Tag Archives: stock market crash

Leading Australian Stock-Picker: Barnaby Was Right

11 May

Southern Cross Equities’ Charlie Aitken tells his clients to get out of the stockmarket and into cash:

Aitken says anyone looking closely at the markets at the moment has to entertain the possibility of something they have not seen before. “[Nationals senator] Barnaby Joyce was ridiculed last year for saying this, but I’m prepared to say that some sort of US debt default is now on the table as a risk for investors. I never thought I would say that. You would have to say that is the biggest black swan of them all.”

The term black swan refers to a completely unexpected, utterly improbable event. In the investment market sense, a black swan is a scary prospect, with its connotations of a sudden market fall. The origin of the term is in the astonishment of the Dutch explorers who arrived at the Swan River in the 17th century and discovered that swans could be black, when to all European experience they were only white.

Aitken joins ANZ chief Mike Smith, Toscafund’s global currency expert Savvas Savouri, ABC’s Inside Business and Business Spectator‘s Alan Kohler, credit rating agency Standard and Poors, CNBC TV “First in business worldwide”, Deutsche Bank, and Barack Obama, in conceding that Barnaby Was Right about the risk of US debt default.

Barnaby forewarned of the dangers to the global economy – and Australia – back in late 2009 through early 2010.

The “experts” are slowly, and finally catching up with the only politician in the country who is always on the ball.

More from Charlie Aitken – and independent derivatives expert Satyajit Das – in this must-read article.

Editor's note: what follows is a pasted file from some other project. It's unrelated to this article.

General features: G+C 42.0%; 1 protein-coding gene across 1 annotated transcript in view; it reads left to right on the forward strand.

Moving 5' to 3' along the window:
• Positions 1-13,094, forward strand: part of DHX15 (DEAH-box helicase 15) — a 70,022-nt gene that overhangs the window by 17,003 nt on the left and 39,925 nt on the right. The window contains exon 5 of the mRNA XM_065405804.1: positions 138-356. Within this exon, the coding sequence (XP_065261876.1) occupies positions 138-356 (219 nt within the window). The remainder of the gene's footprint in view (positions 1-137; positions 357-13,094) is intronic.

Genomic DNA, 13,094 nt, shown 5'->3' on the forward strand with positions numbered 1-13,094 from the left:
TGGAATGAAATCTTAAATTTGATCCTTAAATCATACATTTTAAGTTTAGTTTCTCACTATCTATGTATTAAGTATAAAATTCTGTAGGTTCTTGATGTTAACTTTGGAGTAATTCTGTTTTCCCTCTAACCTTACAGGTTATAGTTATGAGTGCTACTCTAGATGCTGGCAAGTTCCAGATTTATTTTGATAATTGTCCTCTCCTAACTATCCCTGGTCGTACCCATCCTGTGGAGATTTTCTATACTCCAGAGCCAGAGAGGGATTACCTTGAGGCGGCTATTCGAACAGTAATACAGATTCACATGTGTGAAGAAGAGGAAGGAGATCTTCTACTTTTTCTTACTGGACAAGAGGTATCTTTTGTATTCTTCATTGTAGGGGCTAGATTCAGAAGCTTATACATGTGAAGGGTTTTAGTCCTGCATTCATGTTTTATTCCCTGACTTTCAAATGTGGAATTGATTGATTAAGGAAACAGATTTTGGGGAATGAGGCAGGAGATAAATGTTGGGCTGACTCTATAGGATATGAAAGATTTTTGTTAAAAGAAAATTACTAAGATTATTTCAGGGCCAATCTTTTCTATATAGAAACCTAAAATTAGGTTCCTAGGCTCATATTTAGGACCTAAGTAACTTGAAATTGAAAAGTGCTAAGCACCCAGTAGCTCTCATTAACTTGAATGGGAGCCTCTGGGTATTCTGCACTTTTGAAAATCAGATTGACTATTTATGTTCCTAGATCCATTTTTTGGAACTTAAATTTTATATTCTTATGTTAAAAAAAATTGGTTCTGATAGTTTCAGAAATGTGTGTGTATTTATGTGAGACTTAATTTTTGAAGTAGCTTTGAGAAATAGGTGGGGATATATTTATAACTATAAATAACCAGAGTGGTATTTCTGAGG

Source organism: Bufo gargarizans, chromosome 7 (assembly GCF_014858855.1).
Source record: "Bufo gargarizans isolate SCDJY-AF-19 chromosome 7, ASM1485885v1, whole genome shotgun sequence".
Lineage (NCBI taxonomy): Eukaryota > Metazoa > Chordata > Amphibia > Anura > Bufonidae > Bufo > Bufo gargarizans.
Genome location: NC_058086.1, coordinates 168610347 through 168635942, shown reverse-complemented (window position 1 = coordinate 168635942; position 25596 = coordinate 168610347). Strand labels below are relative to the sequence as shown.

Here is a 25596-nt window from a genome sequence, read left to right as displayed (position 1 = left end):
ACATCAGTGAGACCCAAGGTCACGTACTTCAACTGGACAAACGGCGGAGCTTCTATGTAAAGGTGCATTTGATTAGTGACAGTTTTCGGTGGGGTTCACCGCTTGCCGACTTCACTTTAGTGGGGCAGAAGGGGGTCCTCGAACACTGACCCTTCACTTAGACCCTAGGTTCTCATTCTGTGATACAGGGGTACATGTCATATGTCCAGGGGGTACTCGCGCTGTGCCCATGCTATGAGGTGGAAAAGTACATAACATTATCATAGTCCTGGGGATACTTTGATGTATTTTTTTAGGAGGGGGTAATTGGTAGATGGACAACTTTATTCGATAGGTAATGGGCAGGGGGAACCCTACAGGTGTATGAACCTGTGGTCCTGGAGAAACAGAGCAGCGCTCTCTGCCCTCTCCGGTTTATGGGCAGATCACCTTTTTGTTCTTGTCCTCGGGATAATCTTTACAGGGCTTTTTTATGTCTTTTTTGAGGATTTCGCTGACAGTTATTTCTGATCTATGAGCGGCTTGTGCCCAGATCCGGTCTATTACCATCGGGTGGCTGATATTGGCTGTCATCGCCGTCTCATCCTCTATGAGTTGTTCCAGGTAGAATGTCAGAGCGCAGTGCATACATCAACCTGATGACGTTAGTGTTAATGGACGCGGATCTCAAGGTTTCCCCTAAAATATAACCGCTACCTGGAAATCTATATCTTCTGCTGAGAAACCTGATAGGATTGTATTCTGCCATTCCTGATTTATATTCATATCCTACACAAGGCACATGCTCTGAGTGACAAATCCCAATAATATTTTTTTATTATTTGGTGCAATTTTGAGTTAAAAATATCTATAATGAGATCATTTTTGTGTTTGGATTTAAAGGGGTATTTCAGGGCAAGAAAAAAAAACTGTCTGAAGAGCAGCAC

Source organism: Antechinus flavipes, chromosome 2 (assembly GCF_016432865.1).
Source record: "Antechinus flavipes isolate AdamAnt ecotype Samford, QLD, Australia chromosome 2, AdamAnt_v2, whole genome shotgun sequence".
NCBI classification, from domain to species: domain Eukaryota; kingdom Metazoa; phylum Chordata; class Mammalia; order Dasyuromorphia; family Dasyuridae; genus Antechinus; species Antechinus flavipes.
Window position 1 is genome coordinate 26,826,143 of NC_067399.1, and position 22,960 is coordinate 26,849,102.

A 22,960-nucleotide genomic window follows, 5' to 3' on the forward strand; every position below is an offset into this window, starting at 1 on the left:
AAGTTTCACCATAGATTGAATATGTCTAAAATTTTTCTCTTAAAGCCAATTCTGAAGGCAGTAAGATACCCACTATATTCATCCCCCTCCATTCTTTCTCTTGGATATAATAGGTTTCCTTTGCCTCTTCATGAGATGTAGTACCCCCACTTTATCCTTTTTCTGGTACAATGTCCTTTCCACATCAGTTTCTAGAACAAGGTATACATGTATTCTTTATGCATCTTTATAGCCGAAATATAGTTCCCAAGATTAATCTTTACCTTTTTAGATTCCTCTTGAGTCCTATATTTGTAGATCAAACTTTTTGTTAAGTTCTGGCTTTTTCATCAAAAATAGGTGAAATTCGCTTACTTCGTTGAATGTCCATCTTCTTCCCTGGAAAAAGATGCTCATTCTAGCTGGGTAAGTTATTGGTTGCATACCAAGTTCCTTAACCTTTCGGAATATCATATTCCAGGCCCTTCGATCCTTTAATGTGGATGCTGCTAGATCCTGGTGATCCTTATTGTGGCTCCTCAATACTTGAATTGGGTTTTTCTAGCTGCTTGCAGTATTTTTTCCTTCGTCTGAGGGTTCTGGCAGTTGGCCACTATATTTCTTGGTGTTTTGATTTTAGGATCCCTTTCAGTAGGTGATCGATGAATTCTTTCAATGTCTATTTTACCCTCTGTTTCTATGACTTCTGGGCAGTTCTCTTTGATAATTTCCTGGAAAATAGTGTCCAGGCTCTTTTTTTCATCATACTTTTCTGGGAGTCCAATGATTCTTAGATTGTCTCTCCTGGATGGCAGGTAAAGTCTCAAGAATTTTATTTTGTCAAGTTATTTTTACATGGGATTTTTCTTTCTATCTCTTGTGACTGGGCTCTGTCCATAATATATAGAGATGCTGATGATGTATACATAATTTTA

GFC Wave II Coming?

7 May

From headline news around the globe (in this case, The Australian):

Wall Street Plunges On Eurozone Contagion Fears

US stocks plunged today in a flashback to the panicked trading of 2008 and at one stage the Dow was down almost 1000 points — its biggest intraday fall in history.

Investors fled everything from stocks and risky corporate bonds to commodities and poured money into safe assets such as US Treasuries and gold.

The US stockmarket fell for a third-straight session, as jittery investors grew even more restless over southern Europe’s festering sovereign-debt woes.

The sell-off turned ugly quickly, with Bank of America, Procter & Gamble and 3M among the big decliners, as potentially erroneous trades accelerated the drop.

The Dow Jones Industrial Average ended the session down 347.80 points, or 3.20 per cent, to 10,520.32, its biggest point drop since February 2009. The average at one point fell as much as 998.50 points, or 9.2 per cent, the biggest intraday drop in its history.

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